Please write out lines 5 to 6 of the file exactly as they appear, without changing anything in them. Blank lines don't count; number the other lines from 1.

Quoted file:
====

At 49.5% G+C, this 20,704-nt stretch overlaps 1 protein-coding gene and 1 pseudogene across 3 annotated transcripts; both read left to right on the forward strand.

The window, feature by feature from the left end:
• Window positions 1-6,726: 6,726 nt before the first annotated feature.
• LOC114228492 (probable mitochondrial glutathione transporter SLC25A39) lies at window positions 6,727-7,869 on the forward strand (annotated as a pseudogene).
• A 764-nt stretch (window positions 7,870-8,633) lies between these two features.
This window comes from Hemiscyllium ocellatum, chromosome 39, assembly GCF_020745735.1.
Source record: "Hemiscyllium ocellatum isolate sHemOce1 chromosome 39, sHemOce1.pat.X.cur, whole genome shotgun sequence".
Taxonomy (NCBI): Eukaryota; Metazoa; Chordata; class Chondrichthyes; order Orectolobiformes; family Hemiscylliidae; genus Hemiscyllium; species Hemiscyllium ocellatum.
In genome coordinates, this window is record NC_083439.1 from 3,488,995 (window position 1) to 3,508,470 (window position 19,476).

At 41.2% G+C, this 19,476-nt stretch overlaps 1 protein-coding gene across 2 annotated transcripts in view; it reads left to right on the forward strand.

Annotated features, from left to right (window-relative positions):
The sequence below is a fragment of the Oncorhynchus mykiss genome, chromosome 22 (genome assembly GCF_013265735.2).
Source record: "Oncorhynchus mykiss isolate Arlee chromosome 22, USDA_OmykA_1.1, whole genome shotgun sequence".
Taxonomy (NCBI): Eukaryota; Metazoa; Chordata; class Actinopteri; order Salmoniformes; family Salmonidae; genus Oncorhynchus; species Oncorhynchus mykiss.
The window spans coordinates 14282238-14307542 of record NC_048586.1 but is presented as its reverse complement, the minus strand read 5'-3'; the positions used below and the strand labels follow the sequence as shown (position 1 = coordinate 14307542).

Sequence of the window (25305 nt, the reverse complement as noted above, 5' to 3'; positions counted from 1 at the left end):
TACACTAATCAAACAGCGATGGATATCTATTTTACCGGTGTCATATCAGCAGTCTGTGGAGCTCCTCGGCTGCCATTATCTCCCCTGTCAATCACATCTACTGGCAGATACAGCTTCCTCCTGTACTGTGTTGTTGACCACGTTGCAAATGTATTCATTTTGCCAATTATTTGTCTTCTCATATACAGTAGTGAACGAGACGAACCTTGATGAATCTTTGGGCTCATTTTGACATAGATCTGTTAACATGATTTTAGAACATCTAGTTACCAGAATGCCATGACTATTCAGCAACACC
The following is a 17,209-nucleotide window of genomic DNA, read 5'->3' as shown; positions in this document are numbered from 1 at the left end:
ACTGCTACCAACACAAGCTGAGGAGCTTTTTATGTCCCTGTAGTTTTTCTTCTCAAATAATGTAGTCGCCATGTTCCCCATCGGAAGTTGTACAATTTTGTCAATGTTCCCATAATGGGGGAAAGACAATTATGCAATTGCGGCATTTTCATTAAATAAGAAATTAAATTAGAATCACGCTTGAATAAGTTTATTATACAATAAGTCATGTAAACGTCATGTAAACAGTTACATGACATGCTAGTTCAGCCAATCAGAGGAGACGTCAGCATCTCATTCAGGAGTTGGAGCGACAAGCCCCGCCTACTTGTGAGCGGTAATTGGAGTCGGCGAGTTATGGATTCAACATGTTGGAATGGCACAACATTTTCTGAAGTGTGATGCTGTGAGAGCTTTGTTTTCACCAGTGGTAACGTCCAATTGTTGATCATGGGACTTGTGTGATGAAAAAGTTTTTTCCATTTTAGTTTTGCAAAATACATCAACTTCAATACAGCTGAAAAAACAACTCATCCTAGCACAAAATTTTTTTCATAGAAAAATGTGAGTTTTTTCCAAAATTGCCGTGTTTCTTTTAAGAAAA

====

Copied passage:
• A 764-nt stretch (window positions 7,870-8,633) lies between these two features.
This window comes from Hemiscyllium ocellatum, chromosome 39, assembly GCF_020745735.1.